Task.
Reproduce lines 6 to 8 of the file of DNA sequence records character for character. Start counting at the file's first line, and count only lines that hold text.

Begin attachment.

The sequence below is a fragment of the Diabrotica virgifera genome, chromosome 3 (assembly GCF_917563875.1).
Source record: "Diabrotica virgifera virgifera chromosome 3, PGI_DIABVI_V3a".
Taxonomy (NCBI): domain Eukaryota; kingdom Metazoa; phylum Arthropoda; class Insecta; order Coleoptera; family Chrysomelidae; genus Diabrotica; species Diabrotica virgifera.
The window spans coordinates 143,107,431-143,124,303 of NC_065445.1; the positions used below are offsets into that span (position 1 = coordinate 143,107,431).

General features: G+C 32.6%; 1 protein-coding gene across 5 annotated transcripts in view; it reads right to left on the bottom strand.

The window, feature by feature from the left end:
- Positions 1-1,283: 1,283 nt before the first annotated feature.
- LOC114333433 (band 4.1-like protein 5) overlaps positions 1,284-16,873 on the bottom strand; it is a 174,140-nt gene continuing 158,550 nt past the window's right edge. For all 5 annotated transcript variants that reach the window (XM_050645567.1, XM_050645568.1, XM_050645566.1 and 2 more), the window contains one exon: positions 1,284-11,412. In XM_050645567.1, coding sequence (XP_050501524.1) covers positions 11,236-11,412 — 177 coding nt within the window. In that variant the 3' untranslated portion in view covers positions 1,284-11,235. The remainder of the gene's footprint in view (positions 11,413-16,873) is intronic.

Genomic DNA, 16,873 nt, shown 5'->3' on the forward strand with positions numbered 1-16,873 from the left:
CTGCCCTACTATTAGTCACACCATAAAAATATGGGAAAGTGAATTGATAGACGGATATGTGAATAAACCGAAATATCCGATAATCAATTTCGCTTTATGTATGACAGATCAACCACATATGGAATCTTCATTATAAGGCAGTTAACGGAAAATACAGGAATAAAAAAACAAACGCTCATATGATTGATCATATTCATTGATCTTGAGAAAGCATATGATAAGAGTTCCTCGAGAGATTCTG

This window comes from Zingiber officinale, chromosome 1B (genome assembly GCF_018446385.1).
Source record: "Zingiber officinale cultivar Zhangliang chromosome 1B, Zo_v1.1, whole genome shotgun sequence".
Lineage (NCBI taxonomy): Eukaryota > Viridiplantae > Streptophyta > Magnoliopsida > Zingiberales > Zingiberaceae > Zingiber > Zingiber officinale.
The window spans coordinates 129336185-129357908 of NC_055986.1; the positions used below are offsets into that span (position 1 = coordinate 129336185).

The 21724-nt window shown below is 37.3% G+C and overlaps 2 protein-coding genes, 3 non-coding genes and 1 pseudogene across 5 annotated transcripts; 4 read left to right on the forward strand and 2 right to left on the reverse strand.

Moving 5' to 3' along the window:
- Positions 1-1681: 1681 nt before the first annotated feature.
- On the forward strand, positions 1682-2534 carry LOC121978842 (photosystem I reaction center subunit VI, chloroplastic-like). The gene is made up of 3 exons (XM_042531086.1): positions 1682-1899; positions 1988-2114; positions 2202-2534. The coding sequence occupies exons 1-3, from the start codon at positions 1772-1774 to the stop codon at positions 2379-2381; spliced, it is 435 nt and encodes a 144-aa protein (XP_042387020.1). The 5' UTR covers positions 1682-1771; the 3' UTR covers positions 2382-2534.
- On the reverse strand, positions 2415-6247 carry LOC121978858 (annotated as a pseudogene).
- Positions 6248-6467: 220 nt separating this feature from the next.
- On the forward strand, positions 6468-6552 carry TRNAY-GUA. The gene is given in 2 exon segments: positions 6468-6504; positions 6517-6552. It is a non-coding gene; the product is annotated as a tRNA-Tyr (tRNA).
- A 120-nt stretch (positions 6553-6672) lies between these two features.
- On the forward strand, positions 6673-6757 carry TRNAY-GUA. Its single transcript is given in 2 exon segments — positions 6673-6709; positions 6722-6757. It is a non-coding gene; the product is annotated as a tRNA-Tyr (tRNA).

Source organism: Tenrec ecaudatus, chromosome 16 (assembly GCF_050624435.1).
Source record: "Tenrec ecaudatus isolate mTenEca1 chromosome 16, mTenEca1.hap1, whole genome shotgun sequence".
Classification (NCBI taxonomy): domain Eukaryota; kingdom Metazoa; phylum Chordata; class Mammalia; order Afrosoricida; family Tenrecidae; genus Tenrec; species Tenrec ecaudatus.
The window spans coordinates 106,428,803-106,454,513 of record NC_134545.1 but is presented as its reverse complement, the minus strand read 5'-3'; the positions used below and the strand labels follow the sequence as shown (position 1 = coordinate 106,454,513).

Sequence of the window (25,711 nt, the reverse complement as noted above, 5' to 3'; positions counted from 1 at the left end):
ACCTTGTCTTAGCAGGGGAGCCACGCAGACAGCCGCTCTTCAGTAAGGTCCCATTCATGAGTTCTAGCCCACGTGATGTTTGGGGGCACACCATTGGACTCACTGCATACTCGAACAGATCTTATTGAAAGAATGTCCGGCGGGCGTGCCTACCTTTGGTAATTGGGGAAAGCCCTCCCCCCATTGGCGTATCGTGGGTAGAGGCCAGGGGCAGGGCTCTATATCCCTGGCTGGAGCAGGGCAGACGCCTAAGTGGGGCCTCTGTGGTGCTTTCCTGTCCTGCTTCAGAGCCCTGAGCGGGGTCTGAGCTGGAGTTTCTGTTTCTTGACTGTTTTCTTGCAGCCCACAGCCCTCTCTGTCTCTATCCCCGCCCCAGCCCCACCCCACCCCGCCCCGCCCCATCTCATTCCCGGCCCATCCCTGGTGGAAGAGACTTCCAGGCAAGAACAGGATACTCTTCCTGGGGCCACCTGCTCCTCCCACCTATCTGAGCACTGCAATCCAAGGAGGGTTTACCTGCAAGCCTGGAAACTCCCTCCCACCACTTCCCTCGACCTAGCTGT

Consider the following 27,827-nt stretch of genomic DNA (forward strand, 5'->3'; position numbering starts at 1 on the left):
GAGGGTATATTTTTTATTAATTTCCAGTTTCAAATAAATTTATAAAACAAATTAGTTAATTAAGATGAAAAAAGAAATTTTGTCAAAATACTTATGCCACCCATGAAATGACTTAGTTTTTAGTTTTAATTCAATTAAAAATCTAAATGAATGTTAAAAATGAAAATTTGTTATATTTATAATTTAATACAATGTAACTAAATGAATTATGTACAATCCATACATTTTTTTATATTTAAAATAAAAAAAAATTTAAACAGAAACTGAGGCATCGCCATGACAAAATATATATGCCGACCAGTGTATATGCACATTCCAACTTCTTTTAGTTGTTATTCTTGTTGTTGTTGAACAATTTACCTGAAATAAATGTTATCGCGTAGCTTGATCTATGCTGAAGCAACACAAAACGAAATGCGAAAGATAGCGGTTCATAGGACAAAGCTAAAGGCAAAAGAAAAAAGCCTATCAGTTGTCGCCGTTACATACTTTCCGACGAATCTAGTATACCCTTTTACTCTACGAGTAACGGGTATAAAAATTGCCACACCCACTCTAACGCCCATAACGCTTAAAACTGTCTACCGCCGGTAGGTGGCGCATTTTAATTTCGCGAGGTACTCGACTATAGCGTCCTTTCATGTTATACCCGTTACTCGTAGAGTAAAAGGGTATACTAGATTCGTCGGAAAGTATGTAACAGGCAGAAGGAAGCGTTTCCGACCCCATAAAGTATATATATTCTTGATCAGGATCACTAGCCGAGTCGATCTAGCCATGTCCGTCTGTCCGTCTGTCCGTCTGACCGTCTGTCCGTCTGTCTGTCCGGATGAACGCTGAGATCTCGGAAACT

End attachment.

The window, feature by feature from the left end:
- Positions 1-1,283: 1,283 nt before the first annotated feature.
- LOC114333433 (band 4.1-like protein 5) overlaps positions 1,284-16,873 on the bottom strand; it is a 174,140-nt gene continuing 158,550 nt past the window's right edge. For all 5 annotated transcript variants that reach the window (XM_050645567.1, XM_050645568.1, XM_050645566.1 and 2 more), the window contains one exon: positions 1,284-11,412. In XM_050645567.1, coding sequence (XP_050501524.1) covers positions 11,236-11,412 — 177 coding nt within the window. In that variant the 3' untranslated portion in view covers positions 1,284-11,235. The remainder of the gene's footprint in view (positions 11,413-16,873) is intronic.